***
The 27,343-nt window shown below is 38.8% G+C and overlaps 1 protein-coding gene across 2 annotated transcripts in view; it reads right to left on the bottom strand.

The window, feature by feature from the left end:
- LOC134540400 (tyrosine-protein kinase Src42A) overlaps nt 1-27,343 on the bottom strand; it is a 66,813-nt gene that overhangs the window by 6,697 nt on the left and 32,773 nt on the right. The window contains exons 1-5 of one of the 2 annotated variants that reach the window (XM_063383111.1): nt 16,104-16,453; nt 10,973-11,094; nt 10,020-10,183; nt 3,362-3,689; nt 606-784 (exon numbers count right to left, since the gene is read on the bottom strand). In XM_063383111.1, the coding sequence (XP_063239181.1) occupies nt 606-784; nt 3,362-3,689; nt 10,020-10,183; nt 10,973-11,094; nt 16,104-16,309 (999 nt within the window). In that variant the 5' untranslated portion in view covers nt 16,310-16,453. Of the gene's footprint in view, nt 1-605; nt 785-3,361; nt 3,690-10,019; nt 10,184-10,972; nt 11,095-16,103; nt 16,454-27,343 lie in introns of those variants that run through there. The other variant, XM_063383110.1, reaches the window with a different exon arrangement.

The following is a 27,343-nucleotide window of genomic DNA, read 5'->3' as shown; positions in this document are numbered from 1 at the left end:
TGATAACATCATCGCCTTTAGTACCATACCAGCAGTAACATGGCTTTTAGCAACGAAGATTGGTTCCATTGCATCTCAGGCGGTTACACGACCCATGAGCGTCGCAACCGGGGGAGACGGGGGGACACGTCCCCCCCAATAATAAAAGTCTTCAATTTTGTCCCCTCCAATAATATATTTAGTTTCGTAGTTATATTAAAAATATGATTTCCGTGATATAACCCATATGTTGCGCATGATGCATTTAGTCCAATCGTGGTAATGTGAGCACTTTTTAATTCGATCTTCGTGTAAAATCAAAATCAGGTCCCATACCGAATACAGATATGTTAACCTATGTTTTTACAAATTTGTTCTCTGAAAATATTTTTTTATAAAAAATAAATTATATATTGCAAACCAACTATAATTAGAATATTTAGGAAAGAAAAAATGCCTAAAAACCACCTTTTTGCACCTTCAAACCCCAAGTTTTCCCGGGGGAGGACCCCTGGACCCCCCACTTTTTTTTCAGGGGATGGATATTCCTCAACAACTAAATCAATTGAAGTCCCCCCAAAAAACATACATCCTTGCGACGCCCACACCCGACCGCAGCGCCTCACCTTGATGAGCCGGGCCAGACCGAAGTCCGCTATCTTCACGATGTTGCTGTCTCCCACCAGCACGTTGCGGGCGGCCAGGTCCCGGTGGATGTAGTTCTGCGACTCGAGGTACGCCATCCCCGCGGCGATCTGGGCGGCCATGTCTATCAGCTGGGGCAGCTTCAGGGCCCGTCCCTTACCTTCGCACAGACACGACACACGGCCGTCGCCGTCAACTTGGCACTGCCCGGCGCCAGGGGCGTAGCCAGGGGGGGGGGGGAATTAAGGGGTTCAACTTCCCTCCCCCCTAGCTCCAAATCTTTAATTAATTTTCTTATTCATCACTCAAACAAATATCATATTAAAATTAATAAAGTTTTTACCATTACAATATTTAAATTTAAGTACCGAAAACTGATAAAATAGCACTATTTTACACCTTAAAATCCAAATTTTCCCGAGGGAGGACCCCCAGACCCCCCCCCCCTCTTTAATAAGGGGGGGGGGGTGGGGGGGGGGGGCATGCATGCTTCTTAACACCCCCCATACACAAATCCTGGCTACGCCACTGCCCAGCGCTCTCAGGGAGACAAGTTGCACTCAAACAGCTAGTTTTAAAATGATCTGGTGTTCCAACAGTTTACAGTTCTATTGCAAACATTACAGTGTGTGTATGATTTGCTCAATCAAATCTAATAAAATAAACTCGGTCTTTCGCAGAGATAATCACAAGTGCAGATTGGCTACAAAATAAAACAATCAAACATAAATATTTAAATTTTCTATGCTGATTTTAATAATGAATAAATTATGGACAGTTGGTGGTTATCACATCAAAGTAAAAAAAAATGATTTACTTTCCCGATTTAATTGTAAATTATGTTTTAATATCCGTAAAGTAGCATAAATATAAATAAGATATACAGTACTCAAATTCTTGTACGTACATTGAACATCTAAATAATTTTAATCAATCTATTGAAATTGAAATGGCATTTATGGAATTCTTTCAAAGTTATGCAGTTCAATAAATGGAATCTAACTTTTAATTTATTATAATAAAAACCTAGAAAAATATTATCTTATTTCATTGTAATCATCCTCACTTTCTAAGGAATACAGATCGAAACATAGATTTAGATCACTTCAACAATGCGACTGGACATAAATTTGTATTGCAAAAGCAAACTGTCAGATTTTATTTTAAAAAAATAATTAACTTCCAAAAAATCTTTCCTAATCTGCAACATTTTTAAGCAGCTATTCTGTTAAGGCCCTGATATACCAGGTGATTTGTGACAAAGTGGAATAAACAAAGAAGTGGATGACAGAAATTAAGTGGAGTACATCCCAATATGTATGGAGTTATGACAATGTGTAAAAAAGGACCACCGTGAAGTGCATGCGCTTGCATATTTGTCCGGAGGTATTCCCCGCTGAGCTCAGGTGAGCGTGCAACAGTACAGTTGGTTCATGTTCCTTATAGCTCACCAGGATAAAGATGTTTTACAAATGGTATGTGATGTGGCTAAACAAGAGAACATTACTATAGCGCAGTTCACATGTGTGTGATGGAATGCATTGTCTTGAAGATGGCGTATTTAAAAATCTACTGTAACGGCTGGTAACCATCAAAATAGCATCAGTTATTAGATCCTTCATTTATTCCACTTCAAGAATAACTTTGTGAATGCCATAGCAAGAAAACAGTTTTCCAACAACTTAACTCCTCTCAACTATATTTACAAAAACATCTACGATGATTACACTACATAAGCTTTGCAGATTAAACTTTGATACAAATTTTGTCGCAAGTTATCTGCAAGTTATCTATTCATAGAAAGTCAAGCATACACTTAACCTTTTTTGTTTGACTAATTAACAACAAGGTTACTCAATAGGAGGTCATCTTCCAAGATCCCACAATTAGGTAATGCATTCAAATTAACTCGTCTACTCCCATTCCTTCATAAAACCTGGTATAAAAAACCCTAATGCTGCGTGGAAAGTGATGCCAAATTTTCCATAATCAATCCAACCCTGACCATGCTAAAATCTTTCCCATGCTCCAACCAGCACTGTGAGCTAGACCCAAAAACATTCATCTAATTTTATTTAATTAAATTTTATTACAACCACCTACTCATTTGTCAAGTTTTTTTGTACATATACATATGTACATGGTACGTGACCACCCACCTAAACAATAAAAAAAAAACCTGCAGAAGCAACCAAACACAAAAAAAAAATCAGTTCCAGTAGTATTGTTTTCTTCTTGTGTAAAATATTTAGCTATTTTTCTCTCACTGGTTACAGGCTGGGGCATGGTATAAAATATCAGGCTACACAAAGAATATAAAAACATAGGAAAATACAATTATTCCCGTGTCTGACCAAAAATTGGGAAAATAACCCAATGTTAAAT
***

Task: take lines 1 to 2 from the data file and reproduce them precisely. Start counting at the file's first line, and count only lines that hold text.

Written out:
The 27,343-nt window shown below is 38.8% G+C and overlaps 1 protein-coding gene across 2 annotated transcripts in view; it reads right to left on the bottom strand.

The window, feature by feature from the left end: